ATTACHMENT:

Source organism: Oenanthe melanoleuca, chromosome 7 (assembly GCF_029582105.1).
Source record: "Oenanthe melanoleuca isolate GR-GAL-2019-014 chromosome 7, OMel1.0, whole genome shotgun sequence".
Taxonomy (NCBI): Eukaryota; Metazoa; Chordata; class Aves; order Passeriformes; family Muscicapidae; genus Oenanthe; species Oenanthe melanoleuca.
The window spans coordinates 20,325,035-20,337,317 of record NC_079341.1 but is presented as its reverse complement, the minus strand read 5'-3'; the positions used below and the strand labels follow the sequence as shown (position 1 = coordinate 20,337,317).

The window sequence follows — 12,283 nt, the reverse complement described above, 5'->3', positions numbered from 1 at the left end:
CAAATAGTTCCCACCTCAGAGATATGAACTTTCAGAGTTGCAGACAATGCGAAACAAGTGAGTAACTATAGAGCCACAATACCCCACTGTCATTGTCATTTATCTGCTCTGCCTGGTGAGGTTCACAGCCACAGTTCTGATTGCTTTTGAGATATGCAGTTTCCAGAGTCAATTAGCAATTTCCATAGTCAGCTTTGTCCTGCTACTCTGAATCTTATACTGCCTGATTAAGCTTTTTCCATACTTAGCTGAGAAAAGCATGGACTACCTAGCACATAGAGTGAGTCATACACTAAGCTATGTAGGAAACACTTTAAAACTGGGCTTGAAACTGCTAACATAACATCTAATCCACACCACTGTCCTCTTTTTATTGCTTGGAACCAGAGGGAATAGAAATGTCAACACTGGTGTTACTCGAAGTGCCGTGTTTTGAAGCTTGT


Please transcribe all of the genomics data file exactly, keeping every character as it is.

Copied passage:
Source organism: Oenanthe melanoleuca, chromosome 7 (assembly GCF_029582105.1).
Source record: "Oenanthe melanoleuca isolate GR-GAL-2019-014 chromosome 7, OMel1.0, whole genome shotgun sequence".
Taxonomy (NCBI): Eukaryota; Metazoa; Chordata; class Aves; order Passeriformes; family Muscicapidae; genus Oenanthe; species Oenanthe melanoleuca.
The window spans coordinates 20,325,035-20,337,317 of record NC_079341.1 but is presented as its reverse complement, the minus strand read 5'-3'; the positions used below and the strand labels follow the sequence as shown (position 1 = coordinate 20,337,317).

The window sequence follows — 12,283 nt, the reverse complement described above, 5'->3', positions numbered from 1 at the left end:
CAAATAGTTCCCACCTCAGAGATATGAACTTTCAGAGTTGCAGACAATGCGAAACAAGTGAGTAACTATAGAGCCACAATACCCCACTGTCATTGTCATTTATCTGCTCTGCCTGGTGAGGTTCACAGCCACAGTTCTGATTGCTTTTGAGATATGCAGTTTCCAGAGTCAATTAGCAATTTCCATAGTCAGCTTTGTCCTGCTACTCTGAATCTTATACTGCCTGATTAAGCTTTTTCCATACTTAGCTGAGAAAAGCATGGACTACCTAGCACATAGAGTGAGTCATACACTAAGCTATGTAGGAAACACTTTAAAACTGGGCTTGAAACTGCTAACATAACATCTAATCCACACCACTGTCCTCTTTTTATTGCTTGGAACCAGAGGGAATAGAAATGTCAACACTGGTGTTACTCGAAGTGCCGTGTTTTGAAGCTTGT